FIG. 7 is a block diagram showing another example of the transposition data set means 1 shown in FIG. 1. The transposition set means 1 shown in FIG. 7 includes the transposition data set switch 135 shown in FIG. 3, an up key 138, a down key 139, an enter key 140 arranged on the operation panel 13, the CPU 14, the RAM 16 and the display 131.

When the transposition data set switch 135 is pressed, the set mode is started, a message "Transpose To:" is displayed on the display 131 and "C-Minor" as the transposition key name is displayed beneath the message. The key name displayed on the display 131 can be shifted in turn by operating the up and down keys 138 and 139 on the operation panel 13. When the enter key 140 is pressed with the desired transposition key name displayed, the CPU 14 recognizes the key name and writes it in the RAM 16. When another key name is displayed by further operating the up and down keys 138 and 139, and the enter key 140 is pressed, the transposition key name "C-Minor" stored in the RAM 16 is canceled and new transposition data is set.

When the display 131 has a sufficiently large screen size, all the transposition data can be simultaneously displayed. In this case, each key name can be highlight-displayed (e.g., by black-and-white reversal display) upon operation of the up and down keys 138 and 139. When the enter key 140 is pressed at the position of the highlight-displayed key name, the transposition data can be set.

The operation of the transposition controller for the electronic musical instrument according to the embodiment of the present invention executed by the CPU 14 will be described in detail below with reference to the flow charts in FIGS. 8 to 11.

FIG. 8 is a flow chart showing the flow of the overall processing (main routine) of the electronic musical instrument.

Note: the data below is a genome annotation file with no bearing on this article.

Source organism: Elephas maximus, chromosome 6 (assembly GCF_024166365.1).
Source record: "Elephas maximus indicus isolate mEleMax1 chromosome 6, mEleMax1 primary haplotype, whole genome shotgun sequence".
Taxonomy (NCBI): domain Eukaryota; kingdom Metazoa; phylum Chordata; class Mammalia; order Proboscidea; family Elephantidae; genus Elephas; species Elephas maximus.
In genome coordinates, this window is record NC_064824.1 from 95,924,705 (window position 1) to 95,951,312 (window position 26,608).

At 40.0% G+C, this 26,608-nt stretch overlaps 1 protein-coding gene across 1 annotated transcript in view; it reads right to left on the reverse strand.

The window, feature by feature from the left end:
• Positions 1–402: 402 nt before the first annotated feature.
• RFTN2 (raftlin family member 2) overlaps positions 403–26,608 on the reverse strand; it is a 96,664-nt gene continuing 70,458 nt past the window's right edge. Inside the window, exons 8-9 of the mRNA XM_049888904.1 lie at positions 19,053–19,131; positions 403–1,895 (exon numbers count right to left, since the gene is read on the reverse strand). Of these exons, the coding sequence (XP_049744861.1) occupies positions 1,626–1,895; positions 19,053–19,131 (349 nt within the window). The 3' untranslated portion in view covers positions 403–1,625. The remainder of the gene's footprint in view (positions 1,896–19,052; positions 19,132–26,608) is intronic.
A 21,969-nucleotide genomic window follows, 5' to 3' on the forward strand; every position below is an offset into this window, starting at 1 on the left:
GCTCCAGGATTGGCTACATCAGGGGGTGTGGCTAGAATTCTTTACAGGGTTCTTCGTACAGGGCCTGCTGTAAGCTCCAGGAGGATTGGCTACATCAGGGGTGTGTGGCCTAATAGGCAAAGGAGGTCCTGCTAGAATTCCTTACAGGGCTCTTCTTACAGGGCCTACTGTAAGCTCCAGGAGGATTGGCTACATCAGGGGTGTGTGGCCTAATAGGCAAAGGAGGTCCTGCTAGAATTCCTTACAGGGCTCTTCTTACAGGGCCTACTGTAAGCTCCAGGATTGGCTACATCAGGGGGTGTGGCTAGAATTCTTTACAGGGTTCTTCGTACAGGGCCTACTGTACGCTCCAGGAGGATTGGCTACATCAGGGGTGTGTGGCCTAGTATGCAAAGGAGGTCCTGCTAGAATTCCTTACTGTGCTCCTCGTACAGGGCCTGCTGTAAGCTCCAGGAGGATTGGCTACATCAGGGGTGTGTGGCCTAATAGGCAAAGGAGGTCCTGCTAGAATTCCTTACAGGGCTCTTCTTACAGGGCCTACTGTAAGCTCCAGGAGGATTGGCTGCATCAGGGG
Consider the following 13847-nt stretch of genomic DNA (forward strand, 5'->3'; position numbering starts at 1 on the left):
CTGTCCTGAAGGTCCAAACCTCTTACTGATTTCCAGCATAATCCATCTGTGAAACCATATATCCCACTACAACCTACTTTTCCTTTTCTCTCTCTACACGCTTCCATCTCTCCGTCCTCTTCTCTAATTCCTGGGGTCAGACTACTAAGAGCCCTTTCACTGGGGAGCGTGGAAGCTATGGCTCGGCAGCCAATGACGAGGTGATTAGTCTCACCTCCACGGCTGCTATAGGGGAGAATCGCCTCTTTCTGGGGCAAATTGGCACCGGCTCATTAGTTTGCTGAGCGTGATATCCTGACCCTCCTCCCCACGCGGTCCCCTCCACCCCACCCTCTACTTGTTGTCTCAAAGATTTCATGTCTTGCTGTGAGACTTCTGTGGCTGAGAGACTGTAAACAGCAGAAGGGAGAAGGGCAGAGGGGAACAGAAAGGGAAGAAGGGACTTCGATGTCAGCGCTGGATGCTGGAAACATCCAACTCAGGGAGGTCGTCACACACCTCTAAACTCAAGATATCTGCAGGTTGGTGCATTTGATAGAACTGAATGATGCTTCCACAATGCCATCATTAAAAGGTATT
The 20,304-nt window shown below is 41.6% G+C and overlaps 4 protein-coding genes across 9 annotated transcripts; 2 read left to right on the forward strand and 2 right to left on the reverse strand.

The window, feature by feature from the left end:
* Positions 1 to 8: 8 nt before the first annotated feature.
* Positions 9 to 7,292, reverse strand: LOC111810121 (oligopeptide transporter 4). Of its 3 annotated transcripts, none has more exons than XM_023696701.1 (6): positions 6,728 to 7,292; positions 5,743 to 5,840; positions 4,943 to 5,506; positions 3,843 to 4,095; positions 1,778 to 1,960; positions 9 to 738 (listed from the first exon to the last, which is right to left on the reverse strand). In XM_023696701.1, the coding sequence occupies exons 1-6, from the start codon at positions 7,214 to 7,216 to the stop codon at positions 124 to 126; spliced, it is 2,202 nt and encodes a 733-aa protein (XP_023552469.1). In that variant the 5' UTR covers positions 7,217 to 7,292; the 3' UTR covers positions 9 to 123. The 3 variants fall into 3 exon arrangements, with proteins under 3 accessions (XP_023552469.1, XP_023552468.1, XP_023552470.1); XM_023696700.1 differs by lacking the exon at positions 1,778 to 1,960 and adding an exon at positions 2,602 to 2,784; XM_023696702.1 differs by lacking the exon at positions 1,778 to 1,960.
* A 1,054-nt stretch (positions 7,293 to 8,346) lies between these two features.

In FIG. 8, when the power switch of the electronic musical instrument is turned on in step P1, the individual parameters are initialized in step P2. In this case, the storage area in the RAM 16 (FIG. 2) that stores auto-play data, transposition data, and transposition excluding part data is initialized.

Subsequently, in step P3, panel switch processing (scan processing of the operation members on the operation panel 13) is executed. Furthermore, auto-play processing is executed in step P4, and keyboard processing (scan processing of the key switches on the keyboard 11) is executed in step P5. After other processing operations are executed in step P6, the flow returns to step P3.

FIG. 9 is a flow chart showing the contents of the panel switch processing in step P3 in FIG. 8. In this panel switch processing, the control detects whether or not an operation member arranged on the operation panel 13 is operated by the operator. If some event is detected, processing corresponding to the detected event is executed.

Note that the flow chart in FIG. 9 shows the operation upon executing an ensemble play using pre-recorded or pre-set auto-play data, and assumes that desired auto-play data has already been selected by the play number selection switch 132.